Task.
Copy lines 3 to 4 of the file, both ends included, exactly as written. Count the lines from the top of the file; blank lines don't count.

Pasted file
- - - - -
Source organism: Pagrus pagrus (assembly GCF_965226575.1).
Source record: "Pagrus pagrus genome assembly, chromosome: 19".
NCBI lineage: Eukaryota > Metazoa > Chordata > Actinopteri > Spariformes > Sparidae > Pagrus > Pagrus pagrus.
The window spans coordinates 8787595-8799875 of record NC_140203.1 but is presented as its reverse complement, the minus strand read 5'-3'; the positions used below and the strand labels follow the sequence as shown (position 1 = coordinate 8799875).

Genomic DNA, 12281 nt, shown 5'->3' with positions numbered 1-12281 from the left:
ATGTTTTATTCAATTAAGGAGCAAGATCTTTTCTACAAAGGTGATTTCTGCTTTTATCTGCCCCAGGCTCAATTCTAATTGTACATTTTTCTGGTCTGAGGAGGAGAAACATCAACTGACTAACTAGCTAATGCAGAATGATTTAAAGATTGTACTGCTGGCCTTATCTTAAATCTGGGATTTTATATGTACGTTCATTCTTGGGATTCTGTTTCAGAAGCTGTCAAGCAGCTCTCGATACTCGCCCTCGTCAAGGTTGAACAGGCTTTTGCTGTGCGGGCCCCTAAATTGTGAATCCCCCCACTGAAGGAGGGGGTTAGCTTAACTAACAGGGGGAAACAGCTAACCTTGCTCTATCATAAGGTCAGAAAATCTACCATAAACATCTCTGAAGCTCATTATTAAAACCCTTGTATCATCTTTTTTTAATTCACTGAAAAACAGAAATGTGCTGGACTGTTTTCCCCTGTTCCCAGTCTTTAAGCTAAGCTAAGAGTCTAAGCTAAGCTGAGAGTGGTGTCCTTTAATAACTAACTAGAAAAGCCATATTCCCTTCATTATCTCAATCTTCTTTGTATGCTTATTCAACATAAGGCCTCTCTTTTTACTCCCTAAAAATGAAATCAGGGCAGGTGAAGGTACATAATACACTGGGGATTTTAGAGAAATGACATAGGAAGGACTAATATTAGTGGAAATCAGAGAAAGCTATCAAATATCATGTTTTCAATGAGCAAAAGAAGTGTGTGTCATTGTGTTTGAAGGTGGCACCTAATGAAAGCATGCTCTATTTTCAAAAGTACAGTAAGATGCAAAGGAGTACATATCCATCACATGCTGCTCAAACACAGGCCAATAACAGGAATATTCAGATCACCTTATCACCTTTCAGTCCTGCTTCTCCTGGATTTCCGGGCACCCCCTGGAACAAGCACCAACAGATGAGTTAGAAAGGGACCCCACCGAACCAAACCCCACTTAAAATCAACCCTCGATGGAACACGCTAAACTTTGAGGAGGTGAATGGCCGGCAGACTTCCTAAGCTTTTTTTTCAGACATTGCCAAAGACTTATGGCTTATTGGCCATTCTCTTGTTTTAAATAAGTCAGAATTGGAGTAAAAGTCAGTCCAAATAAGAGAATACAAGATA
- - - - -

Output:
NCBI lineage: Eukaryota > Metazoa > Chordata > Actinopteri > Spariformes > Sparidae > Pagrus > Pagrus pagrus.
The window spans coordinates 8787595-8799875 of record NC_140203.1 but is presented as its reverse complement, the minus strand read 5'-3'; the positions used below and the strand labels follow the sequence as shown (position 1 = coordinate 8799875).